I have no idea!
So I’m making a chart. It’s enlightening. Every day really is different.
So let me tell you what I think I might have (but of course I’m not a rheumatologist):
Psoriatic Arthritis: This disease is hallmarked by joint inflammation, which I have yet to be able to prove, except for tendonitis. Tendonitis is also part of PsA, though. So is nail psoriasis. You can read more about it here. (rheumatology.org link)
Was I right? We still aren’t sure, but we’re working on figuring it out. I could be dead wrong.
In fact, I had a rheumatology appointment this week. I do like my rheumatologist. He wasn’t convinced of the PsA. My blood work did not help me any, as it was free of any inflammatory markers. The day they did the blood work I felt pretty good. But he has ordered a hip MRI.
What is the deal with all the torn muscles, tendonitis, and bursitis (in both hips) if it isn’t psoriatic arthritis? That IT band syndrome that I have in my legs is called “runner’s knee”. Only I’m not running anymore, haven’t run since JD was born.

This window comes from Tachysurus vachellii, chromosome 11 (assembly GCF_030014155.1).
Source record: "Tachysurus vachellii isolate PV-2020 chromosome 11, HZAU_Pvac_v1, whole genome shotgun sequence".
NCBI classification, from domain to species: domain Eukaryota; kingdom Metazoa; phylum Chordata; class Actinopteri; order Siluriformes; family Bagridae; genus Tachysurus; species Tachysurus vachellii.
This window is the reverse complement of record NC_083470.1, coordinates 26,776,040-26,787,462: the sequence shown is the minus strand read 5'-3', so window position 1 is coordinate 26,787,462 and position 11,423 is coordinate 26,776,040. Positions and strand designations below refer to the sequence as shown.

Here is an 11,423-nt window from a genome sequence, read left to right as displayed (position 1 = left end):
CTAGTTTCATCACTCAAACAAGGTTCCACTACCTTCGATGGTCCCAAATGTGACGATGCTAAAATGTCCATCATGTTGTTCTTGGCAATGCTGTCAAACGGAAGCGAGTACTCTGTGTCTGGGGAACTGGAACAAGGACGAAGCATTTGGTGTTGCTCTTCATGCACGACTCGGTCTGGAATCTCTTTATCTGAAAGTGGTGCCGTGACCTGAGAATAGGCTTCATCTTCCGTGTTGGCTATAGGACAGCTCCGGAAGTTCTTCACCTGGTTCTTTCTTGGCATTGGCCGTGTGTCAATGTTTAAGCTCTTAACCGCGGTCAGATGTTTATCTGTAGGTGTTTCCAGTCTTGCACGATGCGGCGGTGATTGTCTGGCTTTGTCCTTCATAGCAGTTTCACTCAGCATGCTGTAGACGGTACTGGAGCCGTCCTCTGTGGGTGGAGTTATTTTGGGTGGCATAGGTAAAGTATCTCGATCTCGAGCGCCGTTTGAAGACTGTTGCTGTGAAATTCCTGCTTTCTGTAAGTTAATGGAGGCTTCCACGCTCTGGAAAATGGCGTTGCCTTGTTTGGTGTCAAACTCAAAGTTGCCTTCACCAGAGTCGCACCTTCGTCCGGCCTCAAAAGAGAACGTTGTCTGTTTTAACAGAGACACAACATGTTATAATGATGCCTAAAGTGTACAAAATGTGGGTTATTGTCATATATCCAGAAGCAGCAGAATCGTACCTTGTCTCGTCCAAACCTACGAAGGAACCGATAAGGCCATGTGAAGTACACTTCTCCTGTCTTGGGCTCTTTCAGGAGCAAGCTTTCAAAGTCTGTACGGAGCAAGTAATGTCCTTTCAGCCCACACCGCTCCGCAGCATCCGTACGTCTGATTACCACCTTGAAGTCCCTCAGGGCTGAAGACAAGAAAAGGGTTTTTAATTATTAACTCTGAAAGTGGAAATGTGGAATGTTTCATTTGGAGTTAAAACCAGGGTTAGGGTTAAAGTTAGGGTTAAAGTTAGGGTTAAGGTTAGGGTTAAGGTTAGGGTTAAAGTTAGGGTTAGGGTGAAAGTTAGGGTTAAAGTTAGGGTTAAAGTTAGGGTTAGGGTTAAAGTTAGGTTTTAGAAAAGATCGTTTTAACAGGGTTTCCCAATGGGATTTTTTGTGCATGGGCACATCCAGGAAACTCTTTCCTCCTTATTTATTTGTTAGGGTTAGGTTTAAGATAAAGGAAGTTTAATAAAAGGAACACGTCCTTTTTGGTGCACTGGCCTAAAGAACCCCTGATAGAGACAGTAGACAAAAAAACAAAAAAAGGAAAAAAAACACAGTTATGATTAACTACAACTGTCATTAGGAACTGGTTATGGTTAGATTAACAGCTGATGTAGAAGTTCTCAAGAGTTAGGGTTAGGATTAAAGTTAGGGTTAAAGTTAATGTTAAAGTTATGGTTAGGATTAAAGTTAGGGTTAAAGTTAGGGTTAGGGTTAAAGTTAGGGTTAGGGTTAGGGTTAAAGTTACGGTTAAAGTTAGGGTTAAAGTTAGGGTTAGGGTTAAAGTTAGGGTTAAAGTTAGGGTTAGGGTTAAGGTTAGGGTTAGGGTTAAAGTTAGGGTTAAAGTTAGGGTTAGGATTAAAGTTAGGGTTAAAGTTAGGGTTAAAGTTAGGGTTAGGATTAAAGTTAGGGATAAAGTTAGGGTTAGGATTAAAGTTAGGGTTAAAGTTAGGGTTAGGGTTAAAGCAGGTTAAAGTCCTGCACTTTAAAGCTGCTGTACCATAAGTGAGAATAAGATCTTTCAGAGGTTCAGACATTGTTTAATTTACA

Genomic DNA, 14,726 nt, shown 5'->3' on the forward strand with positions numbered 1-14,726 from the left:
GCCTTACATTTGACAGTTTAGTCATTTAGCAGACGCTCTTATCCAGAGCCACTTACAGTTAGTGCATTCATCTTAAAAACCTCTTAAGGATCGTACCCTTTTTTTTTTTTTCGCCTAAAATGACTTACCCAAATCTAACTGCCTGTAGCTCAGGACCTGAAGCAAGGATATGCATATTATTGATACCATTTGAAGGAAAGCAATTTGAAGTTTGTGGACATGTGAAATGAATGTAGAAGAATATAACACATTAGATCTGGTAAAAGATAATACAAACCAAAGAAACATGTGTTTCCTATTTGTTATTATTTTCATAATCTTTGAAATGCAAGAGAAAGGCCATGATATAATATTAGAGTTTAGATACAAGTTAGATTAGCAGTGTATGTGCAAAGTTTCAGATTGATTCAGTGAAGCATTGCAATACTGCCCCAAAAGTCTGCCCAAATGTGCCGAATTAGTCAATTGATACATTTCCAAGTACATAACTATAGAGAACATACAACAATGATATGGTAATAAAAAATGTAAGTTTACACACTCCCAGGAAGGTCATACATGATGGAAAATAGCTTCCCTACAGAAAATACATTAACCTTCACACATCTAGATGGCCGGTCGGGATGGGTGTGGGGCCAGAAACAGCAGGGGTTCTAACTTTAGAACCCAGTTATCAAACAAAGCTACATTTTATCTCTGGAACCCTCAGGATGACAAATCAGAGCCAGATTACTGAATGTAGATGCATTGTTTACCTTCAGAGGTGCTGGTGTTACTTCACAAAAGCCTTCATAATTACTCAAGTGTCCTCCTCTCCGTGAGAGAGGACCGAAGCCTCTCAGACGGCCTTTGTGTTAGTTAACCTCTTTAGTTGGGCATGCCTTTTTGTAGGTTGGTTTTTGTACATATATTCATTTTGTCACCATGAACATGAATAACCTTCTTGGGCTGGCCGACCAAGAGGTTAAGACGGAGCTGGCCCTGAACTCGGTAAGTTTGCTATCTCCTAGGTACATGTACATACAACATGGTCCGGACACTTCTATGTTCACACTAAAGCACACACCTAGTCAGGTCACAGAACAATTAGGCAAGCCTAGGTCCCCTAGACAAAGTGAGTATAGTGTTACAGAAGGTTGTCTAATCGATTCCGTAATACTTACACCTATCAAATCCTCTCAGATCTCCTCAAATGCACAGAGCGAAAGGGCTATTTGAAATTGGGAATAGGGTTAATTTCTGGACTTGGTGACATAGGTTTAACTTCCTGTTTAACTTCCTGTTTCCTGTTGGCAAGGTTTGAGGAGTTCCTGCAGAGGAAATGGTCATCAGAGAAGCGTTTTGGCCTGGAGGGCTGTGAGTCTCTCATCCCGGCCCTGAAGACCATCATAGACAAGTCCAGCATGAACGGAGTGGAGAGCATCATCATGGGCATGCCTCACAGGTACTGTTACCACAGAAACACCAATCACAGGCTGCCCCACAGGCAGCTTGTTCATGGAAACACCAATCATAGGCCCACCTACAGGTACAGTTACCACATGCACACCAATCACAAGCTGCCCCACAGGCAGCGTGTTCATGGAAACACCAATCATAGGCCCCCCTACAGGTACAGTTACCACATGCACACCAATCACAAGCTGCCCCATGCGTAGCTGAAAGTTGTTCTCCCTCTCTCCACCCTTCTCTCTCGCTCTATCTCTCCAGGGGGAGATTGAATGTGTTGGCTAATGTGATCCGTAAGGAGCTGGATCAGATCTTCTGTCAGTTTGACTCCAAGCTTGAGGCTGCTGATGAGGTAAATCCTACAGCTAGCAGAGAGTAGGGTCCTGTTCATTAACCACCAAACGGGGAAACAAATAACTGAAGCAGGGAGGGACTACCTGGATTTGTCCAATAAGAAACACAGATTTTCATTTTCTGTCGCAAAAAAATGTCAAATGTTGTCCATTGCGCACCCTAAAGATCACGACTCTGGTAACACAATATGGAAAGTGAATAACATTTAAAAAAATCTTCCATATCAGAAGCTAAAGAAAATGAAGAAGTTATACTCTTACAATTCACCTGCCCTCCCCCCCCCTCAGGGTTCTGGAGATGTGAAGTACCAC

Over Christmas, I figured I’d get rid of all of this. I would just rest.
“Rest will fix it all,” I assured my parents, as I spent the entire vacation, practically, laying in bed. I literally could not sit down. The pain was even radiating into my pelvis bone, when I was lying in bed.
I love this photo by Janet. I literally woke up, rolled off my ice packs, posed for this picture, and went back to my ice packs.
My internet research assured me that rest is the way to fix tendonitis or bursitis.
Of course, that didn’t work. I finally went to urgent care and got a steroid shot.